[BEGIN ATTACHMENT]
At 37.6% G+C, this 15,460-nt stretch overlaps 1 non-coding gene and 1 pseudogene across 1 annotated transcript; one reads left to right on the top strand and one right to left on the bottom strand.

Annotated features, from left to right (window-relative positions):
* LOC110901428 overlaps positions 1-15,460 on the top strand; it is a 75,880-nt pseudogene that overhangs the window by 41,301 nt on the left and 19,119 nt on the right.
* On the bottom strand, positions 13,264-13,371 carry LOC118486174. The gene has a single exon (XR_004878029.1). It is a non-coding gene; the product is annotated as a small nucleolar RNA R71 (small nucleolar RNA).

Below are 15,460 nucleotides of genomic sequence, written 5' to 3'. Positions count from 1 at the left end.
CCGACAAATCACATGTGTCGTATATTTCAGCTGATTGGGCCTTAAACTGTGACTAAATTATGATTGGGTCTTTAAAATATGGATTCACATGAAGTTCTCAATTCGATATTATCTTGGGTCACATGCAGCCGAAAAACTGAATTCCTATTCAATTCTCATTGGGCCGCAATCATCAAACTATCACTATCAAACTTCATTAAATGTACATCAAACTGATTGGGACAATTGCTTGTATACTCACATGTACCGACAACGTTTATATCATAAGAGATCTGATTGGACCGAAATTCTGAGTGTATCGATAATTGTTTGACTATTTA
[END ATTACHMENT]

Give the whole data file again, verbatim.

At 37.6% G+C, this 15,460-nt stretch overlaps 1 non-coding gene and 1 pseudogene across 1 annotated transcript; one reads left to right on the top strand and one right to left on the bottom strand.

Annotated features, from left to right (window-relative positions):
* LOC110901428 overlaps positions 1-15,460 on the top strand; it is a 75,880-nt pseudogene that overhangs the window by 41,301 nt on the left and 19,119 nt on the right.
* On the bottom strand, positions 13,264-13,371 carry LOC118486174. The gene has a single exon (XR_004878029.1). It is a non-coding gene; the product is annotated as a small nucleolar RNA R71 (small nucleolar RNA).

Below are 15,460 nucleotides of genomic sequence, written 5' to 3'. Positions count from 1 at the left end.
CCGACAAATCACATGTGTCGTATATTTCAGCTGATTGGGCCTTAAACTGTGACTAAATTATGATTGGGTCTTTAAAATATGGATTCACATGAAGTTCTCAATTCGATATTATCTTGGGTCACATGCAGCCGAAAAACTGAATTCCTATTCAATTCTCATTGGGCCGCAATCATCAAACTATCACTATCAAACTTCATTAAATGTACATCAAACTGATTGGGACAATTGCTTGTATACTCACATGTACCGACAACGTTTATATCATAAGAGATCTGATTGGACCGAAATTCTGAGTGTATCGATAATTGTTTGACTATTTA